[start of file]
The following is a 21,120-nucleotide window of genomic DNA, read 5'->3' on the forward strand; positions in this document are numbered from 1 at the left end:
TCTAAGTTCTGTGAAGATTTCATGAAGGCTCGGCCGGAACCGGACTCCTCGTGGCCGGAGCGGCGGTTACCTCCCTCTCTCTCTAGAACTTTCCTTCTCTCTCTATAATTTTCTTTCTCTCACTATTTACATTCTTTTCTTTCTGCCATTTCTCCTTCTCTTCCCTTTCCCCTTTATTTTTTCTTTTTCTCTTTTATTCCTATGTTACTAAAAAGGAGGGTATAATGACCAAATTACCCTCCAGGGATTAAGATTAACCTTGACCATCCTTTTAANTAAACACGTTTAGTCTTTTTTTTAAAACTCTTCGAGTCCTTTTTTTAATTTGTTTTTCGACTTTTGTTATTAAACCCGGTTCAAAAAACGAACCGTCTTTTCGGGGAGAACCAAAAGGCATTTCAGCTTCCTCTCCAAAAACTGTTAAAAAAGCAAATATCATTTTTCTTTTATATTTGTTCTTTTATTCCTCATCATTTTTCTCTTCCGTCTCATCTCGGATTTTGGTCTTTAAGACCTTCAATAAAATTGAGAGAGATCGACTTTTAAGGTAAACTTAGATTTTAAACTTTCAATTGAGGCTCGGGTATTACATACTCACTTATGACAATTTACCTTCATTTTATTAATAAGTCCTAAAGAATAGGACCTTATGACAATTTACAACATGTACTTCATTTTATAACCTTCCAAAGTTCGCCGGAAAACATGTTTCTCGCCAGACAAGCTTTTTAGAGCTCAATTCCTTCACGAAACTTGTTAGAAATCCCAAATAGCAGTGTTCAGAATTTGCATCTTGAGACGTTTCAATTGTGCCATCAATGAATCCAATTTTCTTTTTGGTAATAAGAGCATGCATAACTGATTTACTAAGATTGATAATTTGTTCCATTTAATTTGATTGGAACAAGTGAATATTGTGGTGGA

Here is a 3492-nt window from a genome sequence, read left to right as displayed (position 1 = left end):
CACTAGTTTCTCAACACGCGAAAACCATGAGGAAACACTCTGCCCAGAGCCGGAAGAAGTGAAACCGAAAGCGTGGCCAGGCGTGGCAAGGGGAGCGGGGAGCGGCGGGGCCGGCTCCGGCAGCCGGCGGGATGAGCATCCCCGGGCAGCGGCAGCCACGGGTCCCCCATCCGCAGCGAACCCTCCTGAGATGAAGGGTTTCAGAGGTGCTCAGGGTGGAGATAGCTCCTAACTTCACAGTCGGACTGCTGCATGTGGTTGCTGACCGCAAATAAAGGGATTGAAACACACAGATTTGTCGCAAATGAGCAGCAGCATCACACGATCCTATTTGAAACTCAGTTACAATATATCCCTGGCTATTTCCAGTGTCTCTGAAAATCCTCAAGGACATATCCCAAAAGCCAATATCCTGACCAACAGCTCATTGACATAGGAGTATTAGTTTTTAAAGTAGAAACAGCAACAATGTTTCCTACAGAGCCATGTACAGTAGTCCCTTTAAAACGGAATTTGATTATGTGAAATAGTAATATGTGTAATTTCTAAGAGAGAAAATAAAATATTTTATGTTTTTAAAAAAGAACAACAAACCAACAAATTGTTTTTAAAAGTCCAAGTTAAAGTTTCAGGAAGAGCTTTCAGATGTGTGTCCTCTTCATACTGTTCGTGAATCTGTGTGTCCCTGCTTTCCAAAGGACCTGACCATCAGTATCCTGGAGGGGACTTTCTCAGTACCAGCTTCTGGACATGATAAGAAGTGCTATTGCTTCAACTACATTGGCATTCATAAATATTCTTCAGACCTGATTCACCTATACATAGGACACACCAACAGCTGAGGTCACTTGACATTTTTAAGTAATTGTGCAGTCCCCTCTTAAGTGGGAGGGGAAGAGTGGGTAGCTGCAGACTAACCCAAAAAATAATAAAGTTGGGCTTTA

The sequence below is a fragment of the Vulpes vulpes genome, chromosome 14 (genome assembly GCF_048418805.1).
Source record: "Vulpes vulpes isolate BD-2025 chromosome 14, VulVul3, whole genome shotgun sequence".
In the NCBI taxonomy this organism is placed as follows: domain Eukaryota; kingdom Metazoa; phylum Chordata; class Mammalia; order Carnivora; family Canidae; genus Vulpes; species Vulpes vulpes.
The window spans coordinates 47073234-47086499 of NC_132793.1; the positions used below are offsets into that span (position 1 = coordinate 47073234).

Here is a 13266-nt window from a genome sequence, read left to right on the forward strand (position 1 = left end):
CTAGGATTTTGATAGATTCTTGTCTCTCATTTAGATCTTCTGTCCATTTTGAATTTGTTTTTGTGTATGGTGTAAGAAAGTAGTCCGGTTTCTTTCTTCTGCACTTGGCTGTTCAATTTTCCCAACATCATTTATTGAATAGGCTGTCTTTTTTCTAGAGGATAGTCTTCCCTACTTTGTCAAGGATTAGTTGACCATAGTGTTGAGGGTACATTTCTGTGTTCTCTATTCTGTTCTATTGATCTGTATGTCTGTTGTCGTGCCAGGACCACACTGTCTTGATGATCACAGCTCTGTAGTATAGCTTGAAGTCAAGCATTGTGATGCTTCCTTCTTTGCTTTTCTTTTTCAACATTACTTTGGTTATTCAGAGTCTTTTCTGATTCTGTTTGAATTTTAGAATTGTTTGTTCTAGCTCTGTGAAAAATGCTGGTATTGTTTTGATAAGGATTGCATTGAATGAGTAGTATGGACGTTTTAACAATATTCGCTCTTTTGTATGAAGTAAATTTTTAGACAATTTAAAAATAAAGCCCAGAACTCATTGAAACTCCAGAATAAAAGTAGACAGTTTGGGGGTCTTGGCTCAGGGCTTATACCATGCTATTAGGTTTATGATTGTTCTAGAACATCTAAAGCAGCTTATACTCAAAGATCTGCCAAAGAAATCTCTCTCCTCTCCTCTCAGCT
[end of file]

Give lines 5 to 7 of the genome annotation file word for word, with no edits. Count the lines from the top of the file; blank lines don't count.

The sequence below is a fragment of the Vulpes vulpes genome, chromosome 14 (genome assembly GCF_048418805.1).
Source record: "Vulpes vulpes isolate BD-2025 chromosome 14, VulVul3, whole genome shotgun sequence".
In the NCBI taxonomy this organism is placed as follows: domain Eukaryota; kingdom Metazoa; phylum Chordata; class Mammalia; order Carnivora; family Canidae; genus Vulpes; species Vulpes vulpes.